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School Climate & Safety Opinion

Schools Can Be the Difference in Preventing Suicide

By Genevieve LaFleur & Scott Poland — October 23, 2012 5 min read
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As increasing attention has—rightly—been paid to the issue of school-related bullying, growing attention, too, has come to the relationship between bullying and suicide. We’re doing more to address bullying with our nation’s youths, but we’re not yet doing enough to address the problem of child and adolescent suicide.

Millions of 10- to 24-year-olds will attempt suicide this year. According to the U.S. Centers for Disease Control and Prevention, suicide is the third-leading cause of death among young people in that age range.

Research from Yale University’s school of medicine suggests that victims of bullying are between two and nine times more likely to consider suicide than nonvictims. Furthermore, according to the 2008 Washington state healthy youth survey, which involved nearly 200,000 students, nearly one-quarter of 10th graders reported a history of being bullied while half of 12th graders reported feeling sad and hopeless almost every day for the previous two weeks.

More than 45 states have passed legislation requiring bullying-prevention programs in schools serving grades K-12, but legislation requiring suicide prevention in schools has been enacted in only a few states. Yet, almost no problem confronting our nation’s schools is more urgent than suicidal behavior in our children. In the past decade, more youths died by suicide than from the combination of cancer, birth defects, stroke, aids, pneumonia, chronic lung disease, and influenza.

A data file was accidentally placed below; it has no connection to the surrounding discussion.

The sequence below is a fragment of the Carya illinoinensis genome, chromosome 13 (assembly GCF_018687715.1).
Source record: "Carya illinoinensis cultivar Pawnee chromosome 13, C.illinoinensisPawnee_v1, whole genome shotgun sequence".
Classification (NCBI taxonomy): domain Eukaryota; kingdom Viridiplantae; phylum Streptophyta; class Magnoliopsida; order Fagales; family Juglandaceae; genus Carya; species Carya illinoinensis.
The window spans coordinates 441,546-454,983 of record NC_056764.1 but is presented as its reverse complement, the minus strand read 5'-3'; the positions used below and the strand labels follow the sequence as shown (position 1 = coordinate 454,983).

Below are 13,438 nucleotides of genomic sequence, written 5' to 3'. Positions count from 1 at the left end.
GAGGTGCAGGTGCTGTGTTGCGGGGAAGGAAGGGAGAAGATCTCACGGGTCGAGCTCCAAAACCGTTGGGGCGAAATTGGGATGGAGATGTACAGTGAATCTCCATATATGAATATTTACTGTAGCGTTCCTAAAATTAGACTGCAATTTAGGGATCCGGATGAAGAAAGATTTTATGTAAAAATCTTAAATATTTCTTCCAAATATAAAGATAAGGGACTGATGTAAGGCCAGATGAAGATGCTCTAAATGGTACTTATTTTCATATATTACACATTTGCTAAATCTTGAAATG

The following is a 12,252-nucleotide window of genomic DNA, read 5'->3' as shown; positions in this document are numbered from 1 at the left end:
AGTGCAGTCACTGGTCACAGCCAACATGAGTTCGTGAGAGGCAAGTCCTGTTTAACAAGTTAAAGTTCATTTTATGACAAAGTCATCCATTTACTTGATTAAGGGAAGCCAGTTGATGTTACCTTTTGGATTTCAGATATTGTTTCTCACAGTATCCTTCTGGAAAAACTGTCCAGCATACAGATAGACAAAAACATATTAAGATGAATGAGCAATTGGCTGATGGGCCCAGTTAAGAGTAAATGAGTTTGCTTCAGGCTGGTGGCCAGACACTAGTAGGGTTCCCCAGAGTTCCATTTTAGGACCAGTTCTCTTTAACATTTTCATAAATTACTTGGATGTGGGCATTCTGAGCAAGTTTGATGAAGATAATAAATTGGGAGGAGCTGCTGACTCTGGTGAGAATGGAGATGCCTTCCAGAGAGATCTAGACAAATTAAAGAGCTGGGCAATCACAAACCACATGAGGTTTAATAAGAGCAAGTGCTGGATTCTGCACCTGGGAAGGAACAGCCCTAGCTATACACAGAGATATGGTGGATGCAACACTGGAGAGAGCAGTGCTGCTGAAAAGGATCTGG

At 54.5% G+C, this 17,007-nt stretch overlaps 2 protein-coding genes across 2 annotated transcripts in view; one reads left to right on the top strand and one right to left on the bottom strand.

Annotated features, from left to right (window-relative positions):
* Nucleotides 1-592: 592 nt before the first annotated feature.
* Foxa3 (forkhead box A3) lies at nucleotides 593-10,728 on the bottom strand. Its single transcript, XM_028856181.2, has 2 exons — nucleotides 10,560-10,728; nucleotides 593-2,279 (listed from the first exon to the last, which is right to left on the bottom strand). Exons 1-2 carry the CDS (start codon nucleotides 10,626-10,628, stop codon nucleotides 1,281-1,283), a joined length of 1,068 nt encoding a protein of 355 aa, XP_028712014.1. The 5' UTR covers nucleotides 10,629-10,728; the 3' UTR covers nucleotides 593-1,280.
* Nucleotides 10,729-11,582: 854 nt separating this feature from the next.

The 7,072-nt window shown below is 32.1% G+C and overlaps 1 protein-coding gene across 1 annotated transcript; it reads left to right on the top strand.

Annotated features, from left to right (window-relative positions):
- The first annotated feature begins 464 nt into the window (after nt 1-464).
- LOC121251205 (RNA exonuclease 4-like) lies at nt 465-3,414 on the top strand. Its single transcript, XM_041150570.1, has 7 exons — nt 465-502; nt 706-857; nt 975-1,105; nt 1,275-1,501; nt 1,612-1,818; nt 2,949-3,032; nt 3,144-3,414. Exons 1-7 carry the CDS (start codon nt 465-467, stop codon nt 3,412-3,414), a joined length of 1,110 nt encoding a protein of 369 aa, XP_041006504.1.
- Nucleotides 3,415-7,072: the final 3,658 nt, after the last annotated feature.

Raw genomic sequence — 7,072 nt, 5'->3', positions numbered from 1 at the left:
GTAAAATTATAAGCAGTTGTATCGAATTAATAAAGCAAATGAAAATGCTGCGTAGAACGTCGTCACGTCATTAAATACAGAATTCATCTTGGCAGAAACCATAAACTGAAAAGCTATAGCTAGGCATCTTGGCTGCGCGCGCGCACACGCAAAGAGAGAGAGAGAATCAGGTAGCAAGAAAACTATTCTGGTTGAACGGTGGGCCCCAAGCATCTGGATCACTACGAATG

[Suicide] is an issue that must be addressed in the place that young people spend most of their time, at school."

Why should schools accept any responsibility for suicide prevention? According to the National Association of School Psychologists, the reality is that every five hours, a child or adolescent in the United States dies by suicide. This is an issue that must be addressed in the place that young people spend most of their time, at school.

According to a report released this year by the federal Substance Abuse and Mental Health Services Administration, providing a safe environment is part of a school’s mission. Students’ mental health affects academic performance, and the suicide of a student will significantly impact the school community. Some schools have even been sued following student deaths by suicide.

Some schools are accepting more responsibility for prevention; for example, last year Texas passed a state law requiring that every school include suicide prevention in its campus-improvement plan for the 2012-13 school year, and that schools identify a suicide-prevention liaison. The bill also required the Texas Education Agency to provide a list of recommended best-practice prevention and early-intervention initiatives in the public elementary, middle, and high school systems. The legislation also identified bullying victims as potentially being suicidal.